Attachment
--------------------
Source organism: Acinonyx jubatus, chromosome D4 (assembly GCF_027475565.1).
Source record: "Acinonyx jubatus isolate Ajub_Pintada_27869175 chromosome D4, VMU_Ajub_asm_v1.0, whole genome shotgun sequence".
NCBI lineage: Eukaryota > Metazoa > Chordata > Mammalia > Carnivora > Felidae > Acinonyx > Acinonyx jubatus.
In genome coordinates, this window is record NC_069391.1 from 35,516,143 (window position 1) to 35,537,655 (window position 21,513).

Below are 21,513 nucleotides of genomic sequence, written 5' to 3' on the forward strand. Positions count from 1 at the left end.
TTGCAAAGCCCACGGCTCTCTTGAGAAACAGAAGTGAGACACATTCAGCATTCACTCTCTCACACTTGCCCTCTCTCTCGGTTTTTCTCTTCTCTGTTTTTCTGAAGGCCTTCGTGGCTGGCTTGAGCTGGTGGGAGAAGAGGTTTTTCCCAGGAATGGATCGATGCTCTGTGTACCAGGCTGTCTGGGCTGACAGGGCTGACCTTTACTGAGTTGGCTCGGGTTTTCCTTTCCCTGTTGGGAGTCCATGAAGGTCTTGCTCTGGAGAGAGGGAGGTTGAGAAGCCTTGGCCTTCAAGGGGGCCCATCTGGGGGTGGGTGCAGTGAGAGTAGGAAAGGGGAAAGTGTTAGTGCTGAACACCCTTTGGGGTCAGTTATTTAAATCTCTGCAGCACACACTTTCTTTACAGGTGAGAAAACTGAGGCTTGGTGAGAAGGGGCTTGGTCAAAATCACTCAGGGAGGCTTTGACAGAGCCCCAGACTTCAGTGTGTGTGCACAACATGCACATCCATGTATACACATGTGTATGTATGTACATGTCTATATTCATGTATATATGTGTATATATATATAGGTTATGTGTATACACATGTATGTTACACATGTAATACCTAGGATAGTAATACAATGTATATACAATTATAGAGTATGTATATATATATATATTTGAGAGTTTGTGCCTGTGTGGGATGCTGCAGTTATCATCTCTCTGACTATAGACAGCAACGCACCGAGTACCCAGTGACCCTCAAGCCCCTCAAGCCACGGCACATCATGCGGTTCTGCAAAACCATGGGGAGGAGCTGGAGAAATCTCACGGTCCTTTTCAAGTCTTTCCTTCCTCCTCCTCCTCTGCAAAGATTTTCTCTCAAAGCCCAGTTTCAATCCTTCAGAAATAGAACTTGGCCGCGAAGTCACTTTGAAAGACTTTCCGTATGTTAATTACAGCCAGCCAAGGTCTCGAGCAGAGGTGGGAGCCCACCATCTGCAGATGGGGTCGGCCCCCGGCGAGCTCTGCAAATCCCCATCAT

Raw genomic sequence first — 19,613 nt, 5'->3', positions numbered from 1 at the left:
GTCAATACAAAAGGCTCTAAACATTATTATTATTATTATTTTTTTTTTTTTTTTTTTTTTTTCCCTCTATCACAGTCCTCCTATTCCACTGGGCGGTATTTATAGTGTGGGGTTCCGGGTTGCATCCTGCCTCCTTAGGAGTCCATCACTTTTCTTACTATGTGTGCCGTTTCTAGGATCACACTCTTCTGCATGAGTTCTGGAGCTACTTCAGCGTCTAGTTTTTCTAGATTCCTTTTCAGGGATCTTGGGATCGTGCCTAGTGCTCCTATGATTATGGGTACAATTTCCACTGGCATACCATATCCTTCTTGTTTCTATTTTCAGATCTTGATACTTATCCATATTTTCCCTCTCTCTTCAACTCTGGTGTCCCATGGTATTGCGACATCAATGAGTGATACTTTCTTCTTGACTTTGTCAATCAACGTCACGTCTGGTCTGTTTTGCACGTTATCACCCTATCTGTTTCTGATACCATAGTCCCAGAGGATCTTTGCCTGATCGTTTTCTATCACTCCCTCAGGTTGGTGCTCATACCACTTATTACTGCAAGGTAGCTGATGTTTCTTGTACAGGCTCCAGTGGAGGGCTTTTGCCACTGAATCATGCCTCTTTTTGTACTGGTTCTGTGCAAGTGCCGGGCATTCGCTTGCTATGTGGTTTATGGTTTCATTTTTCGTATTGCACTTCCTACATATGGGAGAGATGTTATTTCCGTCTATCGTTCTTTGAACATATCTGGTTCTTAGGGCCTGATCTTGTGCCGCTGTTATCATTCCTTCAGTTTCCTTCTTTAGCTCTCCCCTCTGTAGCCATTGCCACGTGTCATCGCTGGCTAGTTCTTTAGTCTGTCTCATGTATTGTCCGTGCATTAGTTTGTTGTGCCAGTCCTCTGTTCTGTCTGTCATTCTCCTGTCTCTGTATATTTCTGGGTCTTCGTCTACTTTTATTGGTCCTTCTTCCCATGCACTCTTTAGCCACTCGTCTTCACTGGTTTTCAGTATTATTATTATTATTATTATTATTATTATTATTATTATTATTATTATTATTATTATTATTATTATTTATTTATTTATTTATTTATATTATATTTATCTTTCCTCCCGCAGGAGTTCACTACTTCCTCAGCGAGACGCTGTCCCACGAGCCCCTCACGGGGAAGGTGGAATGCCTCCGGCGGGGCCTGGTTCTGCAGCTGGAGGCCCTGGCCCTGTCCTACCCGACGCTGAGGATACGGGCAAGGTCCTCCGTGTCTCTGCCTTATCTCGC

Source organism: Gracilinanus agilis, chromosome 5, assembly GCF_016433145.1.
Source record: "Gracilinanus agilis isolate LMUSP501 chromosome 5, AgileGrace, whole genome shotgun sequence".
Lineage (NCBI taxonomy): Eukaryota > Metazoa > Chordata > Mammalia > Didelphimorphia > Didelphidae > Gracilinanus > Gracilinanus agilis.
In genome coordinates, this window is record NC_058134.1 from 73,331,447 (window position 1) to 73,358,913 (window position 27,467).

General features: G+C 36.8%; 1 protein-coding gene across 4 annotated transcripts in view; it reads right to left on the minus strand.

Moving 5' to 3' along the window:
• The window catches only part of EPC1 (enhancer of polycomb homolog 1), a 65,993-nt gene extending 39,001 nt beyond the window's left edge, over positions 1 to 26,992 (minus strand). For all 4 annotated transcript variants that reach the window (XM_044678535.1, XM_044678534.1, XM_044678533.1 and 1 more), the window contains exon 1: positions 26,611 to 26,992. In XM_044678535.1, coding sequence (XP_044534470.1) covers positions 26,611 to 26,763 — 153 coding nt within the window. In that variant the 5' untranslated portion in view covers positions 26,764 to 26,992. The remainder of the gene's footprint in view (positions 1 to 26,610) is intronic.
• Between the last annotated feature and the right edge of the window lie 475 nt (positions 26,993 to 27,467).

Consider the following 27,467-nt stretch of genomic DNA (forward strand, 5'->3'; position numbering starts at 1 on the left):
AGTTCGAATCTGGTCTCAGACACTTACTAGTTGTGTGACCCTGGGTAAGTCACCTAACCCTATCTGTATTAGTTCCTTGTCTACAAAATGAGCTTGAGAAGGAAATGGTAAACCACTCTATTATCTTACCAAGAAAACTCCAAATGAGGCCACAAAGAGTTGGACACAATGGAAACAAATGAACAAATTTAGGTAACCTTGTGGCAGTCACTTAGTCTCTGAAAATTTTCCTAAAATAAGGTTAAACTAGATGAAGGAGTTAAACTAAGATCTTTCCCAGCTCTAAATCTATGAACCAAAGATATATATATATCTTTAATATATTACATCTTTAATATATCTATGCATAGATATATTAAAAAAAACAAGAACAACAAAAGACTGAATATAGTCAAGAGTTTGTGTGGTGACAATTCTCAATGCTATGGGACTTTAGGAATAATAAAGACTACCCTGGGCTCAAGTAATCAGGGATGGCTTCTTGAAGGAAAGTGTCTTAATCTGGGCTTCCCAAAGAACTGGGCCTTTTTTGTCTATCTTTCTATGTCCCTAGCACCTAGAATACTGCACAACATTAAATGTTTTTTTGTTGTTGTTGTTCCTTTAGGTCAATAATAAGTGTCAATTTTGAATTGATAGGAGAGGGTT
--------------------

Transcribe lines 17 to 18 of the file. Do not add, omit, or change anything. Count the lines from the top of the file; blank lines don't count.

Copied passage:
Consider the following 27,467-nt stretch of genomic DNA (forward strand, 5'->3'; position numbering starts at 1 on the left):
AGTTCGAATCTGGTCTCAGACACTTACTAGTTGTGTGACCCTGGGTAAGTCACCTAACCCTATCTGTATTAGTTCCTTGTCTACAAAATGAGCTTGAGAAGGAAATGGTAAACCACTCTATTATCTTACCAAGAAAACTCCAAATGAGGCCACAAAGAGTTGGACACAATGGAAACAAATGAACAAATTTAGGTAACCTTGTGGCAGTCACTTAGTCTCTGAAAATTTTCCTAAAATAAGGTTAAACTAGATGAAGGAGTTAAACTAAGATCTTTCCCAGCTCTAAATCTATGAACCAAAGATATATATATATCTTTAATATATTACATCTTTAATATATCTATGCATAGATATATTAAAAAAAACAAGAACAACAAAAGACTGAATATAGTCAAGAGTTTGTGTGGTGACAATTCTCAATGCTATGGGACTTTAGGAATAATAAAGACTACCCTGGGCTCAAGTAATCAGGGATGGCTTCTTGAAGGAAAGTGTCTTAATCTGGGCTTCCCAAAGAACTGGGCCTTTTTTGTCTATCTTTCTATGTCCCTAGCACCTAGAATACTGCACAACATTAAATGTTTTTTTGTTGTTGTTGTTCCTTTAGGTCAATAATAAGTGTCAATTTTGAATTGATAGGAGAGGGTT